I've long wrestled with whether or not Van Morrison shares such a belief on Astral Weeks. Does he also accept that one can't go home again, back to that place that was lived in and loved, back to that most sacred of settings, "back home to the old forms and systems of things which once seemed everlasting?" I blow hot and cold; I'm certain and uncertain. And then I hear Morrison's otherworldly chant from "Madame George"—"In the backstreet, in the backstreet, in the backstreet / Down home, down home in the backstreet"—and the conjured images of Belfast are so vibrant and sharp it's like the Irishman is there, on Hyndford, the backstreet, his home before he even knew what a home was.

And it's then that I believe Morrison is telling us that you can search the world over for what you truly need, but you will only find it when you return to the old forms, the old systems of things, to where you cataloged the most delicate and enduring moments. You will only find it when you go back home again.

Wednesday, September 10, 2014

Doodling doodles

There was a piece in yesterday's Guardian on how Google celebrated Leo Tolstoy's 186th birthday with a doodle that cartoonized three of the Russian writer's most well-known works. The delightfully vibrant images were created by artist Roman Muradov (who also designed and illustrated the graphic deluxe edition of James Joyce's Dubliners; I purchased a copy today—just look at that cover).

Muradov's illustrations—depicting notables scenes from Tolstoy's War and Peace, Anna Karenina, and The Death of Ivan Ilyich—got me wondering: Could an artist do the same for Astral Weeks? Could moments from Van Morrison's masterpiece be illustrated to—I'm directly quoting Muradov here, from a piece he wrote on Google to accompany today's doodles—"evoke the atmosphere of the stories without giving away too much of the narrative or details." If an artist were to attempt this, what would those moments be?

Perhaps one from "Cyprus Avenue," slightly embellished ... The narrator with a vessel of cherry wine tucked in a pocket, a deserted train station, a vacant locomotive idling, an engine driver smoking idly. This scene highlights Astral Weeks crisp and distinct "consciousness of place." Our wine-quaffing narrator and our brooding conductor unwittingly meet at the train station, a place one visits to visit other places. They are both preoccupied with escape: one doggedly pursues it while the other actively facilitates it. Then there are the splendid parallels between the locomotive and the wine, each a means of attaining freedom from others and ourselves.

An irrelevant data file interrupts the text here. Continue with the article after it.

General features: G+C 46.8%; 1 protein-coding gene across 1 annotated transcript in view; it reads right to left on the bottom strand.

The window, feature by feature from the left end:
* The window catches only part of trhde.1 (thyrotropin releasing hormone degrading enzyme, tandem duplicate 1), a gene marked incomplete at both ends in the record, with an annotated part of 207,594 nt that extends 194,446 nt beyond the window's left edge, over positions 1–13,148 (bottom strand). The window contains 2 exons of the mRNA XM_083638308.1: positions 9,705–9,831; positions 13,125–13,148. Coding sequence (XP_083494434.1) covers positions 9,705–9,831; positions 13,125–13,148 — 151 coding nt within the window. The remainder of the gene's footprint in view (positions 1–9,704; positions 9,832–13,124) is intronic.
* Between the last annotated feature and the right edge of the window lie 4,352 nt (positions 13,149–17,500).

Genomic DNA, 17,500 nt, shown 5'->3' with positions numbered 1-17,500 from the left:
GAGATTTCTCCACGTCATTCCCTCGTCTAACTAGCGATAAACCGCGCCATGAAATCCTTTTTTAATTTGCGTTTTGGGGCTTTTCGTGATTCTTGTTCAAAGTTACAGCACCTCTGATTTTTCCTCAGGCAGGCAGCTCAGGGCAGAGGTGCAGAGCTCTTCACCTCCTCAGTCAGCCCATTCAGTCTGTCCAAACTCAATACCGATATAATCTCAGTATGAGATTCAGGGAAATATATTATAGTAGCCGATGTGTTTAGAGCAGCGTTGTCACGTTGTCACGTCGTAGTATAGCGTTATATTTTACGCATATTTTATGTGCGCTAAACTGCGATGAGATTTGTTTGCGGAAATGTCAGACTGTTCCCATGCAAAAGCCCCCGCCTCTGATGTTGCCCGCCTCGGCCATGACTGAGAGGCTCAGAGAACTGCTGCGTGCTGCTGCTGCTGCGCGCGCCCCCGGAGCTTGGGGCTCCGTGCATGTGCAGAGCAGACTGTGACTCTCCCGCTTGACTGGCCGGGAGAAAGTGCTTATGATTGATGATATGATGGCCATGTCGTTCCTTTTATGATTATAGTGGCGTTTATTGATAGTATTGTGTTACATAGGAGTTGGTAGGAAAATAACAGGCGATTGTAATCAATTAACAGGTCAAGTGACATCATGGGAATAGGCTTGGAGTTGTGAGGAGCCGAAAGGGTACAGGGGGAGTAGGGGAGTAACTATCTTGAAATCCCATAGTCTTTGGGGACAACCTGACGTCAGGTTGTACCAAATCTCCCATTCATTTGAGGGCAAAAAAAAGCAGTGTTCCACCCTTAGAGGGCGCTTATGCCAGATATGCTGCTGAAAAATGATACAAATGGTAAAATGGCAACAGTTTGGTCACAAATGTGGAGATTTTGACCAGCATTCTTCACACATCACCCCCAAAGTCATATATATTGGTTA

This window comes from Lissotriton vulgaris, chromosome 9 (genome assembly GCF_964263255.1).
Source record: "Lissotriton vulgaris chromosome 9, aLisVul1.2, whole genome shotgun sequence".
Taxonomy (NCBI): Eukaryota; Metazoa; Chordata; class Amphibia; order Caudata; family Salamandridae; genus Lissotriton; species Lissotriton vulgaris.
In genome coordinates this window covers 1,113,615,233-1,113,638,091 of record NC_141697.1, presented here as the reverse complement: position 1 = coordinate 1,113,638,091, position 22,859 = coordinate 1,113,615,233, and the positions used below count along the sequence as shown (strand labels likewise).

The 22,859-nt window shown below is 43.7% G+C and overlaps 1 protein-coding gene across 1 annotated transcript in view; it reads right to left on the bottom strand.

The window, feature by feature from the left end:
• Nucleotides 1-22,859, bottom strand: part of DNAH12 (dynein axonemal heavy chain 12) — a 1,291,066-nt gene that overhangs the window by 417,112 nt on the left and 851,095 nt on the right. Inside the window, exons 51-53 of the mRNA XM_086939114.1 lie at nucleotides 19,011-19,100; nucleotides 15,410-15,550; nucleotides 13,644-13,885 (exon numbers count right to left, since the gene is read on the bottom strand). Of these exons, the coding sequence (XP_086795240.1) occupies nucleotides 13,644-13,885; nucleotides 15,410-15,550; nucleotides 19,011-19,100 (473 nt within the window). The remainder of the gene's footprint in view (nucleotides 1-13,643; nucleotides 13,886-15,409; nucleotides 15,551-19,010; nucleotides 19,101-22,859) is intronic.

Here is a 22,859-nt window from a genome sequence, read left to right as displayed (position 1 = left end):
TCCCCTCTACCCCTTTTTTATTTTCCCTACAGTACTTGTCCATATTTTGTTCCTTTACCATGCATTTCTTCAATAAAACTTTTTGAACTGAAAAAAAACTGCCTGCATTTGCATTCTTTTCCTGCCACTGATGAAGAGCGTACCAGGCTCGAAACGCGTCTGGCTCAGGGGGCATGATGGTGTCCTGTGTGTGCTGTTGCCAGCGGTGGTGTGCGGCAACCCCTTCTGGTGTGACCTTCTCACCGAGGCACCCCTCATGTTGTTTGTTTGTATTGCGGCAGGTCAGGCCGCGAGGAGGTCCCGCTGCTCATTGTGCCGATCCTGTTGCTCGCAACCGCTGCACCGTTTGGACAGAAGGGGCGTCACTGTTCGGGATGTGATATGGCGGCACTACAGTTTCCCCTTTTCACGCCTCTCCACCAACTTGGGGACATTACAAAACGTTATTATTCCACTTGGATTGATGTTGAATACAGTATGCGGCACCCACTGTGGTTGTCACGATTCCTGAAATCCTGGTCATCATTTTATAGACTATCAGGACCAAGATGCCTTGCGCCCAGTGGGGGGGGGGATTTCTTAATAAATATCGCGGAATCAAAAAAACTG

Where are the Muradovs who read this blog? I need one of you to get cracking on this illustration ...

Friday, September 5, 2014

Slainte, part 2

A few weeks back, I wrote about an American Pale Ale named Astral Weeks. Two days ago, I had it confirmed that the beer is indeed inspired by the Van Morrison album. Nathan Zeender, head brewer at the company responsible for Astral Weeks, Right Proper Brewing, emailed me this: "The beer was brewed with Galaxy and Equinox hops, which was the 'astral' part. And it was fermented for three weeks, which is the 'weeks' part. We have a fresh batch of it that should be on tap sometime next week."

Zeender, of course, is a massive fan of the album—and quite possibly one of the more dedicated and expressive ones I've come across. His love for Astral Weeks compelled him to create an entirely new thing from scratch, a complicated and time-absorbing thing that never existed before. I just run a poorly read blog; I feel insignificant.

Anyway, this is what Zeender had to say about Astral Weeks: "I've had the record for several years. I don't really think of it as an album of songs, so much as an overly romantic young man's rambling through his hometown."

Right Proper Brewing is located in Washington, D.C. I smell a road trip.

Wednesday, September 3, 2014

The pitiless city

Mike Gibson, editor of the Belfast Telegraph, recently penned a nice piece on Van Morrison and his reconnection with the place of his birth. Several years ago, when writing about the track "Orangefield," I referred to Belfast as "a pitiless city that wasn't ready to love back." Well, perhaps it finally is loving back—and that's why Morrison's relationship with his home has never been stronger. This is from Gibson's story:
We begin to forgive home for the sins we attached to it, recognise that in our impetuous, grab-at-life youth we were partially to blame for our acrimonious separation and start to make our peace. And perhaps Van has now turned this life journey into one of the most artistically poignant performances we are likely to witness.